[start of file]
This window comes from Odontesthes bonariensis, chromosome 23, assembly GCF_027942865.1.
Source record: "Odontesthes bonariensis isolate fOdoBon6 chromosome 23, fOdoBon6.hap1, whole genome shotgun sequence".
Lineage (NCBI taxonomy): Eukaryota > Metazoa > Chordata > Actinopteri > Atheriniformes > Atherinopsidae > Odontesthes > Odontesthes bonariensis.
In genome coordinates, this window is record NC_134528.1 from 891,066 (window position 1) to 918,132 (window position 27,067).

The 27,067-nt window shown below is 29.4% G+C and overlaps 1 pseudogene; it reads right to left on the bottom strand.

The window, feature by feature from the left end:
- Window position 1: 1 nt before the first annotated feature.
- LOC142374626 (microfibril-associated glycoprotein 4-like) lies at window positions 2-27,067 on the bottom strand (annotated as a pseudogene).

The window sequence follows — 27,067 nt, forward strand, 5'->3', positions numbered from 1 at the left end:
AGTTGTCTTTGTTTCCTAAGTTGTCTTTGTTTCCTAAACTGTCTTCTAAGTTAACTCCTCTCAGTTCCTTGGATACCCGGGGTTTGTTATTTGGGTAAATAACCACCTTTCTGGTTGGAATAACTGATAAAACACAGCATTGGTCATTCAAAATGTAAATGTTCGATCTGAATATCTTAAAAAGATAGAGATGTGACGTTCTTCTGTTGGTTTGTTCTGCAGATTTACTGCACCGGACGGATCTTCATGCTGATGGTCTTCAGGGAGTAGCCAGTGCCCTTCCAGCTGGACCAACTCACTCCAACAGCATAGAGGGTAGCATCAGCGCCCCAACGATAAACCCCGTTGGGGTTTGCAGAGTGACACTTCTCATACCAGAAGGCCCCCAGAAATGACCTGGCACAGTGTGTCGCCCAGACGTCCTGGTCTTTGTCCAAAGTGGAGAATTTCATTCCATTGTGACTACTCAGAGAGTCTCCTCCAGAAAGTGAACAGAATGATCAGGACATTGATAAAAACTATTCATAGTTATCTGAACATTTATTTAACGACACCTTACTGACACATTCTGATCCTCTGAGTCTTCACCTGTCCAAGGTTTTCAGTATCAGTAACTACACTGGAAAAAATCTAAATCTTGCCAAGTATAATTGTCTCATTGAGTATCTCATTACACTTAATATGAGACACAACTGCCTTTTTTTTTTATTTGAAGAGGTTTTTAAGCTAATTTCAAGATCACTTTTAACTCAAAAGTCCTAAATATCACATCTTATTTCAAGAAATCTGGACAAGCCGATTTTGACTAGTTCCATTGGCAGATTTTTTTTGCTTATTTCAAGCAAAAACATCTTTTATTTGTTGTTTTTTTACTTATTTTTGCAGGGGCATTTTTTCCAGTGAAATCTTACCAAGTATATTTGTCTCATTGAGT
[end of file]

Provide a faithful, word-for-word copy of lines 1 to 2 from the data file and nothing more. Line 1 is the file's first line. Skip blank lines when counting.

This window comes from Odontesthes bonariensis, chromosome 23, assembly GCF_027942865.1.
Source record: "Odontesthes bonariensis isolate fOdoBon6 chromosome 23, fOdoBon6.hap1, whole genome shotgun sequence".